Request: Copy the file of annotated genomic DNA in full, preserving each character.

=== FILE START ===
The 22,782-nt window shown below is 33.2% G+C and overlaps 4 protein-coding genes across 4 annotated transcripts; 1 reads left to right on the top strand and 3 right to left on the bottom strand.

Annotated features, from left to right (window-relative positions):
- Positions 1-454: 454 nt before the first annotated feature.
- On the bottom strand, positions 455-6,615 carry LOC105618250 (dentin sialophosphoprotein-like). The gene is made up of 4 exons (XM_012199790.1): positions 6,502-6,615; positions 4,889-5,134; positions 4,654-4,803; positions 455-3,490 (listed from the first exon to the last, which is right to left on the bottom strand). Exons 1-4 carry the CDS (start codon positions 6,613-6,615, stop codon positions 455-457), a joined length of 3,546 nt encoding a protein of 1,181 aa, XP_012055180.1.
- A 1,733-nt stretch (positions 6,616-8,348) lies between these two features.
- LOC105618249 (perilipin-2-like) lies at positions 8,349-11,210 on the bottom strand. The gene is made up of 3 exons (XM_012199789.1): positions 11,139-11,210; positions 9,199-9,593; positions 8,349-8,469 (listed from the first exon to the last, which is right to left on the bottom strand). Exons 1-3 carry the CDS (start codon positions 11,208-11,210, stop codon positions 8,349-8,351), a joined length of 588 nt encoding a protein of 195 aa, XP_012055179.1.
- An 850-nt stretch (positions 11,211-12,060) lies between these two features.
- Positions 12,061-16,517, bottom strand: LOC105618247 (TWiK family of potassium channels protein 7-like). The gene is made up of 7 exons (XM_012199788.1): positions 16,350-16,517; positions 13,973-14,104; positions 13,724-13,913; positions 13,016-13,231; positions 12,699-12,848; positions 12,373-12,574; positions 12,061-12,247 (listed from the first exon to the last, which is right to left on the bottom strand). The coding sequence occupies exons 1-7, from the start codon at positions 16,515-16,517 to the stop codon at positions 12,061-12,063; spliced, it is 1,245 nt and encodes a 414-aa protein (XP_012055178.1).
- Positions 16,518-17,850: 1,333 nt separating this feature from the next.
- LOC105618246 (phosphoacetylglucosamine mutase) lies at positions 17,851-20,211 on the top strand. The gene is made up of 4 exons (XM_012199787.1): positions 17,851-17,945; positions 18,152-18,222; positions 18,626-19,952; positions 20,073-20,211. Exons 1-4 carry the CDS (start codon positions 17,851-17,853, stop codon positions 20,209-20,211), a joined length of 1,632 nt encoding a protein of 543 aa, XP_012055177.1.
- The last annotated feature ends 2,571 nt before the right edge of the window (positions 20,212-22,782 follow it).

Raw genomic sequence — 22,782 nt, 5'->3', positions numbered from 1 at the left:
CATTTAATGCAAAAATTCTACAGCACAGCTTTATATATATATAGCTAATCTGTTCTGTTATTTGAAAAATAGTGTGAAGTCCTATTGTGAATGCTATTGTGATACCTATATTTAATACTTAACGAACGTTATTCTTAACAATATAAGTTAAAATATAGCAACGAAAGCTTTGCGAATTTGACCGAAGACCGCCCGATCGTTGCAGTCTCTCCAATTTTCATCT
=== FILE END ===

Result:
The 22,782-nt window shown below is 33.2% G+C and overlaps 4 protein-coding genes across 4 annotated transcripts; 1 reads left to right on the top strand and 3 right to left on the bottom strand.

Annotated features, from left to right (window-relative positions):
- Positions 1-454: 454 nt before the first annotated feature.
- On the bottom strand, positions 455-6,615 carry LOC105618250 (dentin sialophosphoprotein-like). The gene is made up of 4 exons (XM_012199790.1): positions 6,502-6,615; positions 4,889-5,134; positions 4,654-4,803; positions 455-3,490 (listed from the first exon to the last, which is right to left on the bottom strand). Exons 1-4 carry the CDS (start codon positions 6,613-6,615, stop codon positions 455-457), a joined length of 3,546 nt encoding a protein of 1,181 aa, XP_012055180.1.
- A 1,733-nt stretch (positions 6,616-8,348) lies between these two features.
- LOC105618249 (perilipin-2-like) lies at positions 8,349-11,210 on the bottom strand. The gene is made up of 3 exons (XM_012199789.1): positions 11,139-11,210; positions 9,199-9,593; positions 8,349-8,469 (listed from the first exon to the last, which is right to left on the bottom strand). Exons 1-3 carry the CDS (start codon positions 11,208-11,210, stop codon positions 8,349-8,351), a joined length of 588 nt encoding a protein of 195 aa, XP_012055179.1.
- An 850-nt stretch (positions 11,211-12,060) lies between these two features.
- Positions 12,061-16,517, bottom strand: LOC105618247 (TWiK family of potassium channels protein 7-like). The gene is made up of 7 exons (XM_012199788.1): positions 16,350-16,517; positions 13,973-14,104; positions 13,724-13,913; positions 13,016-13,231; positions 12,699-12,848; positions 12,373-12,574; positions 12,061-12,247 (listed from the first exon to the last, which is right to left on the bottom strand). The coding sequence occupies exons 1-7, from the start codon at positions 16,515-16,517 to the stop codon at positions 12,061-12,063; spliced, it is 1,245 nt and encodes a 414-aa protein (XP_012055178.1).
- Positions 16,518-17,850: 1,333 nt separating this feature from the next.
- LOC105618246 (phosphoacetylglucosamine mutase) lies at positions 17,851-20,211 on the top strand. The gene is made up of 4 exons (XM_012199787.1): positions 17,851-17,945; positions 18,152-18,222; positions 18,626-19,952; positions 20,073-20,211. Exons 1-4 carry the CDS (start codon positions 17,851-17,853, stop codon positions 20,209-20,211), a joined length of 1,632 nt encoding a protein of 543 aa, XP_012055177.1.
- The last annotated feature ends 2,571 nt before the right edge of the window (positions 20,212-22,782 follow it).

Raw genomic sequence — 22,782 nt, 5'->3', positions numbered from 1 at the left:
CATTTAATGCAAAAATTCTACAGCACAGCTTTATATATATATAGCTAATCTGTTCTGTTATTTGAAAAATAGTGTGAAGTCCTATTGTGAATGCTATTGTGATACCTATATTTAATACTTAACGAACGTTATTCTTAACAATATAAGTTAAAATATAGCAACGAAAGCTTTGCGAATTTGACCGAAGACCGCCCGATCGTTGCAGTCTCTCCAATTTTCATCT